THE victim sexually abused by paedophile Anthony Douglas Walters received just $7500 compensation as a victim of crime while her tormentor was awarded more than $93,000.
Walters, 47, sentenced to six years' jail with a minimum of three for a series of child sex attacks, received $65,000 compensation for plastic surgery, medical expenses and psychological counselling after being attacked while in prison.
He was also awarded $28,750 for legal costs. But his victim, a young girl who was repeatedly abused, received just $7500 in victims of crime compensation, the maximum allowed four years ago.
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While Walters sued the State of Victoria in the County Court to get his payout this year, the child victim went through the Victims of Crime Assistance Tribunal.
Her family was outraged at the difference in the amounts and slammed the system.
"It's so unfair, her child is suffering still on a daily basis," a friend of the victim's mother said after reading of Walters' payout in the Herald Sun.
With the victim's mother by her side, the family spokeswoman said the difference in treatment and compensation was staggering. "He was awarded $93,000 for one incident (where he was attacked in jail). He assaulted his victim over a period of two years from the time she was four.
"She was awarded $7500 under victims of crime, which she can't access until she is 18."
The family friend, on behalf of the victim's mother, said she was considering her legal options to sue Walters for damages and access part or all of his jail attack payout, held in quarantine for a year.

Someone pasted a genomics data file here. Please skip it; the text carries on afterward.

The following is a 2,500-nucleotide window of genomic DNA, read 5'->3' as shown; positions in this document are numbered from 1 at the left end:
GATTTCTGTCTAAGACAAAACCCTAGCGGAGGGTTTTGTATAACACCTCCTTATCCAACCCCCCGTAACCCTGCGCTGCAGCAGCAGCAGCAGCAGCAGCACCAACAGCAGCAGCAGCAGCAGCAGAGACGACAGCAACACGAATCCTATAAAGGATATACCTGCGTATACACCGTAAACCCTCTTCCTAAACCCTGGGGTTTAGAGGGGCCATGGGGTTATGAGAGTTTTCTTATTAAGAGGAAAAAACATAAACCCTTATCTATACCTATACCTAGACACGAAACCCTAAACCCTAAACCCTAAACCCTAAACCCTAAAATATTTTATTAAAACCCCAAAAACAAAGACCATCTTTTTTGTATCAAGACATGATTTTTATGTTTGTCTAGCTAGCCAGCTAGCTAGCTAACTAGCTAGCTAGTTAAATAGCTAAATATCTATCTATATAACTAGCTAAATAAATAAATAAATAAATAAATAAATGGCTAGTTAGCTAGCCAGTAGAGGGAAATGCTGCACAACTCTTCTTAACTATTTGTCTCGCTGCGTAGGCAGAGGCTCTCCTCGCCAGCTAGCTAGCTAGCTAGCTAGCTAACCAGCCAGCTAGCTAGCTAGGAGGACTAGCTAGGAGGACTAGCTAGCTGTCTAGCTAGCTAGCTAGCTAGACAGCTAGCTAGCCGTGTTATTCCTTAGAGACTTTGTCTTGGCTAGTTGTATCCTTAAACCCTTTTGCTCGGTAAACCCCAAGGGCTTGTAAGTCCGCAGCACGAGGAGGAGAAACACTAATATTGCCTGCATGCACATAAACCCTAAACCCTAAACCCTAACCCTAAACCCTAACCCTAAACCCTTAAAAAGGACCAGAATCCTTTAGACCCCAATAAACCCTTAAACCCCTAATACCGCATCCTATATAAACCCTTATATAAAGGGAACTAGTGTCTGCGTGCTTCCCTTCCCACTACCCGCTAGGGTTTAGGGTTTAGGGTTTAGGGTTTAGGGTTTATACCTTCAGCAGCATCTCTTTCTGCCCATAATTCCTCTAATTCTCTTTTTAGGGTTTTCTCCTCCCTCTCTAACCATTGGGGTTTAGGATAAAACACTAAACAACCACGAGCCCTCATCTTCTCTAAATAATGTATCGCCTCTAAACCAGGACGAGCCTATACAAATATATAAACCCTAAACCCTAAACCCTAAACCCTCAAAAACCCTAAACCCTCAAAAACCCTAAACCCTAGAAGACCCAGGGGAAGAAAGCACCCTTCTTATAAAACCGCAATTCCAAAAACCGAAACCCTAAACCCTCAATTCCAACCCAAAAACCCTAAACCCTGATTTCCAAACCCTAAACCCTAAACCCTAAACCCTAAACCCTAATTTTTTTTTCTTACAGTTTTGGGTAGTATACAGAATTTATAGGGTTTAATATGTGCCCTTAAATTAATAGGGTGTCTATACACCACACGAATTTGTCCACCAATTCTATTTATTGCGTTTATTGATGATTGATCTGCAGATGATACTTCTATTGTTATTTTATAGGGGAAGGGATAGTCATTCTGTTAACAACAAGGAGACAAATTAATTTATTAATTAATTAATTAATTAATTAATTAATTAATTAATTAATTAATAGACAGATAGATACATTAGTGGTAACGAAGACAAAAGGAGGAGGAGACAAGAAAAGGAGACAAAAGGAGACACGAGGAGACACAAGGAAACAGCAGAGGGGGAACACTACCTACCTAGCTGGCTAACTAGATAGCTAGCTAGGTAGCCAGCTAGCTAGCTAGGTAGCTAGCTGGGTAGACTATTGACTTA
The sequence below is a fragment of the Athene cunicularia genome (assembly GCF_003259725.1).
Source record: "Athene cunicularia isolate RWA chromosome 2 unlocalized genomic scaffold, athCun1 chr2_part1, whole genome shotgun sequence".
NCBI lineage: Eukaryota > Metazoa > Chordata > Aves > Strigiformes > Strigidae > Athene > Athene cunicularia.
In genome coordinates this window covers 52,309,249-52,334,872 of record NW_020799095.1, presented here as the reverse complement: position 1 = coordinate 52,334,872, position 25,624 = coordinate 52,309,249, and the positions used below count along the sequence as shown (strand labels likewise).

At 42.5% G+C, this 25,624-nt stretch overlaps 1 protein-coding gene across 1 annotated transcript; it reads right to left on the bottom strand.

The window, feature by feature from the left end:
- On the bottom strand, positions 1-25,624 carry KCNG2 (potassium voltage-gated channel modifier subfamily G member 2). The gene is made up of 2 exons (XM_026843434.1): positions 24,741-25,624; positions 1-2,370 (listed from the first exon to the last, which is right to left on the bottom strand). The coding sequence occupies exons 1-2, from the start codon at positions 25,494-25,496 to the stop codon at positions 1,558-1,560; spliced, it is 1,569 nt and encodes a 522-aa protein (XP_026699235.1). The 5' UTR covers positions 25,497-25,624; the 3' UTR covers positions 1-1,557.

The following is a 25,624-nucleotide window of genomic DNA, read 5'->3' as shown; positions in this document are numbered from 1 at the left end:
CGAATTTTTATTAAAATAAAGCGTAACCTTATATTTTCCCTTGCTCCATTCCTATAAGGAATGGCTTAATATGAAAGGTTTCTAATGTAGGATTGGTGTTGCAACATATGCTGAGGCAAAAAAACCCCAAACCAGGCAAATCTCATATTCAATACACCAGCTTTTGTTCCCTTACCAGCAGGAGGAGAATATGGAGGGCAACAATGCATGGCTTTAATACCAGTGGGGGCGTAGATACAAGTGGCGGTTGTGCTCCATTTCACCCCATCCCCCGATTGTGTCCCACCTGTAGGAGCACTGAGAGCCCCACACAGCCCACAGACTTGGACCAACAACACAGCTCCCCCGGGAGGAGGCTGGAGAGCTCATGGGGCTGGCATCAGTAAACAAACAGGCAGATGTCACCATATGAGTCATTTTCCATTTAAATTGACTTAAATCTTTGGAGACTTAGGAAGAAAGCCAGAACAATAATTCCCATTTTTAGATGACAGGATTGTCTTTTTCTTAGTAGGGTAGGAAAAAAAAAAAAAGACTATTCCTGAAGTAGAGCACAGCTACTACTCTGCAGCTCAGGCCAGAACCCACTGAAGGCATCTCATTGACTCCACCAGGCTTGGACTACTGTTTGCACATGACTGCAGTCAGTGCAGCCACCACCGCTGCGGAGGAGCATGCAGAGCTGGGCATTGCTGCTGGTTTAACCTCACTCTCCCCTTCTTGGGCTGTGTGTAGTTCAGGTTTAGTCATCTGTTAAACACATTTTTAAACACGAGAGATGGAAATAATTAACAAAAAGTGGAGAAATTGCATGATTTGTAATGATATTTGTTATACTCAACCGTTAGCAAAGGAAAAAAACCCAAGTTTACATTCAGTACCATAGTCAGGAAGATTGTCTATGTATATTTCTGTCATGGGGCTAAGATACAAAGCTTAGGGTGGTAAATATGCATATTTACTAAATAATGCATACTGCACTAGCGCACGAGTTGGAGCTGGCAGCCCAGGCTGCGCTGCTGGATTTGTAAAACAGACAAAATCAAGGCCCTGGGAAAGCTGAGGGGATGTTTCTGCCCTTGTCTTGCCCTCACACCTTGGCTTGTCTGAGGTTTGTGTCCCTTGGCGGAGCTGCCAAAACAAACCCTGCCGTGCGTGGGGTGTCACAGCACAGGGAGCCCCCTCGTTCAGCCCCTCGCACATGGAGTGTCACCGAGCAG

The victim's family is also asking why Walters was given money and not just provided with state-paid medical care.
Attorney-General Rob Hulls said the Government had taken a balanced view on compensation to prisoners by ensuring money was put in quarantine for victims to apply for.
He said the statutory maximum available for victims' pain and suffering had now also been increased from $7500 to $10,000 but civil courts had the potential to provide higher amounts and individuals had the option to sue.
"Our Government reinstated compensation for pain and suffering for victims of crime, which was abolished under the previous government," Mr Hulls said. "Victims can also receive up to $60,000 for counselling, medical expenses and other expenses.
"Awards of financial assistance from VOCAT made to victims of crime are not intended to reflect the level of compensation to which victims of crime may be entitled at common law or otherwise.
"The Government took the view a couple of years ago that in relation to prisoners who are serving time, if they receive compensation then that compensation is actually held in trust unless, or until, victims have made a claim on that compensation money."
Opposition legal affairs spokesman Robert Clark said most Victorians would see the difference in payment amounts as grossly unfair.
"The gap between the compensation paid to his victim and the $93,000 provided by taxpayers for a pedophile's free cosmetic surgery and psychological counselling adds insult to injury for both the victim and long-suffering taxpayers," Mr Clark said.
- Matt Johnston